After TechEd 2008 in Berlin I wrote a piece called On Timeless Software: Pace Layering and the SAP Software Architecture based on some ideas in CEO Leo Apotheker’s keynote. My intention was to draw out some important concepts when balancing stability and innovation.The post drew a comment from CTO Vishal Sikka, and some additional commentary from Dennis Howlett and Nick Hortovanyi.
What is Timeless Software?
“The idea behind timeless software, as I understand it, is that different parts of the software architecture need to evolve at different speeds – your ERP backbone should be managed somewhat differently from your user interfaces. Some might say this is to state the obvious, but this is SAP we’re talking about- a company that initially thrived by delivering a monolithic architecture but was later pilloried for it.
Customers license SAP software not despite the vendor’s obsession with the kind of over-engineering which makes absolutely everything bullet proof but because of it.”
Or put even more simply:
“We use different materials for each of these layers, and apply different skills. You wouldn’t build a cubicle wall out of concrete, after all, or ask a plasterer to install electrical wiring.”
So what did Vishal have to say about what I had written?
“I have indeed coined the phrase timeless software to refer to our strategy of continuously evolving our software. I believe it addresses the fundamental issue of bringing innovation, including deep technical innovation, in a way that is non-disruptive to customers. With the vast breadth that our solutions cover, without breaking coherence, and given our long-lived relationships with our customers, often decades long, this is a central part of our strategy going forward.”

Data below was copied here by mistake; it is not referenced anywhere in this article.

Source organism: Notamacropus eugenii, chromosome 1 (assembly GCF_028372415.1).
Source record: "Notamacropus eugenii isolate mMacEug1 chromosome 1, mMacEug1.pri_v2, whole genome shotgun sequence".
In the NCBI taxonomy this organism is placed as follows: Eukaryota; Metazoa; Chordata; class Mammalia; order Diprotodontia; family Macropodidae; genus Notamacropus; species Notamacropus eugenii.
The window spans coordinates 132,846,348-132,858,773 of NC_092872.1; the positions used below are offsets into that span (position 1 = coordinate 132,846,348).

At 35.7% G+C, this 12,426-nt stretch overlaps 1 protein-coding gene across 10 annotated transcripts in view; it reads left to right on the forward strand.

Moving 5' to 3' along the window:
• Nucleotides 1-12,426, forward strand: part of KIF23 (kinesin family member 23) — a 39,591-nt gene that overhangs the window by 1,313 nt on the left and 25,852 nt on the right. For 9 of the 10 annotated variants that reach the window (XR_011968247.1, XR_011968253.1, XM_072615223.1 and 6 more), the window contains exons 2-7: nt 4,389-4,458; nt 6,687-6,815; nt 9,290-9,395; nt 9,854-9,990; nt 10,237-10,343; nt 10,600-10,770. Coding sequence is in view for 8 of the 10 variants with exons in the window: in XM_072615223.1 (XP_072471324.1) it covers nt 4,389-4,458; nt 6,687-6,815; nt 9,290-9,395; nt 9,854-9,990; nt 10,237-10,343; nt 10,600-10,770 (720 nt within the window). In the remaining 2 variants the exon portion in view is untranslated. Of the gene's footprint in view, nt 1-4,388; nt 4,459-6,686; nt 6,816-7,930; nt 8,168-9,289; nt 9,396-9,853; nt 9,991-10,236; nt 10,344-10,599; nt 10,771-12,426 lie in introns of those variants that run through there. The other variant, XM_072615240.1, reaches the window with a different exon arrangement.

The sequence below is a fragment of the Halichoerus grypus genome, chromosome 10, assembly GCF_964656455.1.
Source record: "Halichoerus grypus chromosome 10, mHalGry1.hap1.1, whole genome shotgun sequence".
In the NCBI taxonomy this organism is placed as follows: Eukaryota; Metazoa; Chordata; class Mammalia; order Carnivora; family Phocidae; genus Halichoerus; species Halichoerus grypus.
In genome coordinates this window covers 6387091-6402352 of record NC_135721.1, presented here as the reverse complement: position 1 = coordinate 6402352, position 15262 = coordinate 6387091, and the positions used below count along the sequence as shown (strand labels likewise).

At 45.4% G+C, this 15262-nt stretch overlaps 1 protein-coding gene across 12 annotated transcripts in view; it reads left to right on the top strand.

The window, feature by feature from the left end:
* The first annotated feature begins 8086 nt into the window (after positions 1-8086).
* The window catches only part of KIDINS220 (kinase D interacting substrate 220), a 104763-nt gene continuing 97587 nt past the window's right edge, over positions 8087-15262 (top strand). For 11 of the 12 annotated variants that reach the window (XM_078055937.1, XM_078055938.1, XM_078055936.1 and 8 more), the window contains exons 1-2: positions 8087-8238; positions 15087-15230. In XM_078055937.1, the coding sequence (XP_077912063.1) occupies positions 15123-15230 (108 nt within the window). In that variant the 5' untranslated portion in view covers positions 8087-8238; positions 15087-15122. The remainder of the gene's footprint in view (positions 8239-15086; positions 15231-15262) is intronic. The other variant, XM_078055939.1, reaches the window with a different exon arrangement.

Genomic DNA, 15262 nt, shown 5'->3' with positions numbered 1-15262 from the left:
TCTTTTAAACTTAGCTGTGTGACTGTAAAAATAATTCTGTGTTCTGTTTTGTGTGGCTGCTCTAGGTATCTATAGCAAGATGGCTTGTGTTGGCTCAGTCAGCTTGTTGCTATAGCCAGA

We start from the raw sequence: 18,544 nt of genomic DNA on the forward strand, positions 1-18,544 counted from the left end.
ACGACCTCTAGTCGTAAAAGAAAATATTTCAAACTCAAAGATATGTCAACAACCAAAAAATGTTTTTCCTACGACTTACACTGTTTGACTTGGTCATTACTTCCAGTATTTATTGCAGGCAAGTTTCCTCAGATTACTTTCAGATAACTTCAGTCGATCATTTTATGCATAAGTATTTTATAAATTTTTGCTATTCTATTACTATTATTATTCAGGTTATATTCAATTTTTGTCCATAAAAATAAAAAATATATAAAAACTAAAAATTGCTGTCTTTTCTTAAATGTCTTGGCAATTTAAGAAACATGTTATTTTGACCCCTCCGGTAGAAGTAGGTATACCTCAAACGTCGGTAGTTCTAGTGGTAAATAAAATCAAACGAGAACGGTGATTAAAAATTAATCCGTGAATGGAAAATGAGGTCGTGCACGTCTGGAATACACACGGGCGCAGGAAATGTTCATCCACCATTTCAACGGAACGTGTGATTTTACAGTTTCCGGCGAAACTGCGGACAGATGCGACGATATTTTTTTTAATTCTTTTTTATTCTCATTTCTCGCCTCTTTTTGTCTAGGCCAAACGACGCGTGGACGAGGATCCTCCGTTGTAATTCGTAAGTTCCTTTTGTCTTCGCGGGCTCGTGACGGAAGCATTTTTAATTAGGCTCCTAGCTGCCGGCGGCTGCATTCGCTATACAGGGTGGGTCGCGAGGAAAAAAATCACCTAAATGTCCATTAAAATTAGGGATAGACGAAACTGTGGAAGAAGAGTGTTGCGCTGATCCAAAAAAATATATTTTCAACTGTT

Dennis came at the issue in a post called Might the SAP Mentors inherit the earth? in which he examines whether SAP can really co-onnovate (at pace!) without more open intellectual property models.
“Even if you’re a dyed-in-the-wool engineer from Walldorf it must surely be obvious that after 36 years, commodity has come to the big ERP players. Commodity in turn means open source but for good reason. Where would we be on the road to so-called cloud computing without the LAMP stack? “
Which takes me to Nick Hortovanyi and his thoughts on pace layering and effective application interfaces:
“This is an extremely interesting notion, showing that different areas of abstraction progress with change at different rates. It’s the first time I’ve come across it. In a building scenario, the analogy really is that the foundations are built to last the tyranny of time, but the fixtures may last just for the life of the current tenant.
In a software scenario, different layers of the architecture manifested in a particular programming language evolve at different rates. That is to say the expectations of the presentation tier evolution by end users are more rapid then other tiers such as core transactions related to the production say of Management Accounts reporting.
In particular myself, I’ve tended to not work on core transactions that have been solid in a business for a number of years. For me if a transaction is supplied by SAP, then all likelihood it is not something that is going to give the organisation that I’m working for any real long term advantage over its competitors. The areas, that I’ve worked on, and for that matter the majority of where my associates have is in the those areas where custom software development is warranted to give a competitive advantage or to meet other unique organisations requirements or constraints.”